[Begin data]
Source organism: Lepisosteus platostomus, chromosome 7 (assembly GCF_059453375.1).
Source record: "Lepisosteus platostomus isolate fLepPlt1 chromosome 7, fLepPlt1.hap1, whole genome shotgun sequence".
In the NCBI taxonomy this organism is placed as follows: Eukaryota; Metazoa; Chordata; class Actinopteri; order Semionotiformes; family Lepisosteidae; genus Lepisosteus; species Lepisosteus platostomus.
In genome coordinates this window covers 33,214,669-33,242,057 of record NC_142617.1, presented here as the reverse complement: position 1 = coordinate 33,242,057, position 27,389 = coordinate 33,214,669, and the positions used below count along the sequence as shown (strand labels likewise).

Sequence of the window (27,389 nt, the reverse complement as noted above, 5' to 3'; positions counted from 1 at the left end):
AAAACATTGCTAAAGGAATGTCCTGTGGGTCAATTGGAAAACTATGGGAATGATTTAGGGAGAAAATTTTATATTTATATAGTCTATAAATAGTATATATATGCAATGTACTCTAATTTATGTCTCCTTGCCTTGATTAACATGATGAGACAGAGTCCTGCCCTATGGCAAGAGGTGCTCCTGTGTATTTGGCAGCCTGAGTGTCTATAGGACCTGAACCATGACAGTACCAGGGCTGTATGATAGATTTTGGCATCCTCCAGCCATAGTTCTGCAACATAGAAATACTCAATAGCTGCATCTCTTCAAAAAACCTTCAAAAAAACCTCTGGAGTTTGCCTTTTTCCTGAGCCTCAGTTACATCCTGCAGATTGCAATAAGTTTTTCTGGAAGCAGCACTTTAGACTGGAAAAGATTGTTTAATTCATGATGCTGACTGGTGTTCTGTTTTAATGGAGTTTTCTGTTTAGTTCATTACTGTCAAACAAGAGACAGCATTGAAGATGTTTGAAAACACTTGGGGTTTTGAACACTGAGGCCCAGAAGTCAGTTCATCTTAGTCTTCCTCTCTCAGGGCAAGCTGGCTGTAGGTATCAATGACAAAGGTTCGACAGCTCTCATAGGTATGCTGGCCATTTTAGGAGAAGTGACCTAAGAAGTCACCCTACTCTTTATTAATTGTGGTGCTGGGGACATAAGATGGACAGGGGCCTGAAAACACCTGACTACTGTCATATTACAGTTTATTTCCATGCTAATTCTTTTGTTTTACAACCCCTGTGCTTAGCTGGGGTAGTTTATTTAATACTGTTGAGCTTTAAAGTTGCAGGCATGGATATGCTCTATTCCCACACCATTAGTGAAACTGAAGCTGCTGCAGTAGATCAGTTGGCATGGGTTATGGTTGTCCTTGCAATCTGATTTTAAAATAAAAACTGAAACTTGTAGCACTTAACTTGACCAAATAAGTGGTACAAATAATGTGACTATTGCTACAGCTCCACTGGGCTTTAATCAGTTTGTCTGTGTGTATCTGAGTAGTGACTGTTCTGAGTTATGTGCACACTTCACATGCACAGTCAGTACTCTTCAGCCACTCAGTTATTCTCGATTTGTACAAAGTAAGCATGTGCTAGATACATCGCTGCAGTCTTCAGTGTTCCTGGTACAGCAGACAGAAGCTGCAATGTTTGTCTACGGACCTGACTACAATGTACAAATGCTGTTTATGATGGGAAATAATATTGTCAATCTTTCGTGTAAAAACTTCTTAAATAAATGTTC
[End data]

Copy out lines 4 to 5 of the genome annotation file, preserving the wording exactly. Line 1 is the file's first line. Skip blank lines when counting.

In genome coordinates this window covers 33,214,669-33,242,057 of record NC_142617.1, presented here as the reverse complement: position 1 = coordinate 33,242,057, position 27,389 = coordinate 33,214,669, and the positions used below count along the sequence as shown (strand labels likewise).

Sequence of the window (27,389 nt, the reverse complement as noted above, 5' to 3'; positions counted from 1 at the left end):